by Robert Lopez
Bellevue Literary Press, 2016
From the first page of Good People by Robert Lopez, I encountered a familiar sensation; the space behind my head got warm. It happens when I see an author doing something distinctly unusual, and it leads me to think, “There’s no way they can keep this up.” I want to throw the collection across the room and let it stay there, lest I see further what the author is capable of and have it override my motor functions. And then the author not only sustains it but keeps on pushing whatever they are dong to its breaking point, stripping down the form and conventions of a story, only to somehow have them spliced back together by the end.
The stories in Good People often pull in opposite directions. The narration moves nearly at a breathless pace; from sentence to sentence the subject matter will shift from memory, to action in the present moment, to physical observation, and back again. And yet, the rhythm has a meandering feel, like we are sitting beside a lazy stream of consciousness that is in no hurry to reach its destination.
The writing achieves complexity through repetition and layering. On the surface there is a straightforward declarative minimalism, even if that simplicity is clear about it’s own confusion, a bemusement of what is happening, and what naturally must occur. “I wanted to make it seem as if I hadn’t given this much thought. The truth is I hadn’t given it much thought, so it was important that I make this clear (pg. 164).”
I imagine this style is what would happen if Al Camus and Gertrude Stein teamed up to take down Hemingway, leaving him insistence but less so cocksure of himself.
There is a pervasive attitude of simple coldness, a forthright vulgarity. Issues of sexuality, death, and violence are not indulged as titillating; they are matter of fact, approached on the same level as what was eaten for dinner. It’s almost childlike in attitude. Everything carries a certain flatness of disposition that is simultaneously alarming and serene.
The tone of self-awareness in the characters is more about their acceptance that there are things outside their control, including their responsibility for perceiving things the way they do. For instance in The Sky Like Water Everywhere, “It probably doesn’t matter it happened on a Thursday, but that’s when it happened. When things happen are usually important, though so maybe I’m wrong about this part not mattering (pg. 103).” There is certainty in these first person points of view that uncertainty is a matter of fact, and bids the reader to agree that there could be no other way.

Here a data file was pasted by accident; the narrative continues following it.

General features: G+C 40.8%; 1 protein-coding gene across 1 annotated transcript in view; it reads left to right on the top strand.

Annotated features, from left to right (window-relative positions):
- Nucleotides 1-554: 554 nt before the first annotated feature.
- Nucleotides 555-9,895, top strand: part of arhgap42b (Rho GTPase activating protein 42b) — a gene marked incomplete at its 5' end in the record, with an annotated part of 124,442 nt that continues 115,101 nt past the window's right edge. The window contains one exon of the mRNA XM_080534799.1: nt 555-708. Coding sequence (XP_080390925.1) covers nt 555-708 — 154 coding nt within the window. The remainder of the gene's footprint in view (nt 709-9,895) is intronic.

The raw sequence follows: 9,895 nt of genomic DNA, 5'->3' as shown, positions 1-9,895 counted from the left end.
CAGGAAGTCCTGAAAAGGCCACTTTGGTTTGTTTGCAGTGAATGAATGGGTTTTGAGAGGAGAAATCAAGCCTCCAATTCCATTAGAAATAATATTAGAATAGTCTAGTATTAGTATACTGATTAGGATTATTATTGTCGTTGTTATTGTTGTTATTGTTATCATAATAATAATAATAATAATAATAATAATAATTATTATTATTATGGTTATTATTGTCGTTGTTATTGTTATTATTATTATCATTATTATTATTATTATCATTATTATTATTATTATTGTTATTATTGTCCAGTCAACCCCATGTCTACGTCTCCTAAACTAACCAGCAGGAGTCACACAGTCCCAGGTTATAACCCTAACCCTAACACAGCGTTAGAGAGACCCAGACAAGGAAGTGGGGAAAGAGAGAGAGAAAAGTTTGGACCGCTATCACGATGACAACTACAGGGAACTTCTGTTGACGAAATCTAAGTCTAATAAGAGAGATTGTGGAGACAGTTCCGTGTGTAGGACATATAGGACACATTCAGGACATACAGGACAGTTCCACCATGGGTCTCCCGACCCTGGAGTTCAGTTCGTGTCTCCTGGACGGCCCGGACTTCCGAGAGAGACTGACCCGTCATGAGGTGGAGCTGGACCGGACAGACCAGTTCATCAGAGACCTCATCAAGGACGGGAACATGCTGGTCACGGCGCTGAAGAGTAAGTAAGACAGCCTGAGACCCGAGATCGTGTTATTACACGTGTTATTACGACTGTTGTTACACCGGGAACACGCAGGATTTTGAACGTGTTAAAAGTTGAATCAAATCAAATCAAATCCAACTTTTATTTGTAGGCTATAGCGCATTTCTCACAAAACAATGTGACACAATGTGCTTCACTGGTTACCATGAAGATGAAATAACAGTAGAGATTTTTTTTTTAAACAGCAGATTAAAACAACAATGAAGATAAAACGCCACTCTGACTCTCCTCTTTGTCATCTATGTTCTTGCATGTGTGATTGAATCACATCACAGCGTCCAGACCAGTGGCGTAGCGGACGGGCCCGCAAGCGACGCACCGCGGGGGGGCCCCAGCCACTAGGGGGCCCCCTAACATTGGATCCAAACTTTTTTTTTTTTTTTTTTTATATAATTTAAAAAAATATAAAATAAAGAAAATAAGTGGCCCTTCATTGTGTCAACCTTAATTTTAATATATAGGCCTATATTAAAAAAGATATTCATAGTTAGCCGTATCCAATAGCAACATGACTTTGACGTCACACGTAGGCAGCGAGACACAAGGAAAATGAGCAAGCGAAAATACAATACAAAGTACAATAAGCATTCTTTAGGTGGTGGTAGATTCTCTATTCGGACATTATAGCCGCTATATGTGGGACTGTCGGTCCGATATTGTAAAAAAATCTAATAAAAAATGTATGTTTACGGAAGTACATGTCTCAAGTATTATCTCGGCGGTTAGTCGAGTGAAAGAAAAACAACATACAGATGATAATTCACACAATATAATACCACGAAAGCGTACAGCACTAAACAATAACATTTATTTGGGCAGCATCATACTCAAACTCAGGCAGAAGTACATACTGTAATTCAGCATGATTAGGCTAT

The narrators are never given a first or last name, there doesn’t seem to be the need for them, nor does it seem like they wander about in blindly. There are certain facts that act like anchors throughout the stories. In nearly all there is food, fruit, men and women, days of the week, and base urges, lived daily and as scenes from memory. There are neighbors, windows, siblings, friends, mothers, and lessons from fathers. We encounter the world of Good People through this “I” and it is eager to convince us that it is in the world, and can back it up by repeating these facts.
But we are let in on the fact that something is missing, an explanation or a clue to the confusion. “What is wrong with you,” is a question that becomes rhetorical to the Lopez’s narrators. All they know is that they don’t really know anything, but that won’t let that stop them. Their persistence produces a captivating foolishness. “I didn’t ask if she had a valid license, but I’m sure she does. And when I say I’m sure I mean I hope she has a valid license (pg.68).”
There is a dark wit that emerges in these characters’ candid inelegance in trying to win over our favor. Lopez mines this vein wonderfully. The humor comes across both subtly and overtly in turns of phrase throughout. To pull a quote for an example would lessen their effect, so I’ll say the story The Problem with Green Bananas is my favorite illustration of this.
Finally, Lopez’s stories don’t hold what might be traditionally called resolutions. Instead, the assumed facts and the uncertainties of narrator’s situation are themselves recurred and spun up enough to form a sort of wholeness. Sometimes there are enough ambiguities to fill up a story, a romance, a personal history, to carry itself convincingly to the end, all the while conveying its own charming essence. And it can be maddeningly delightful to watch.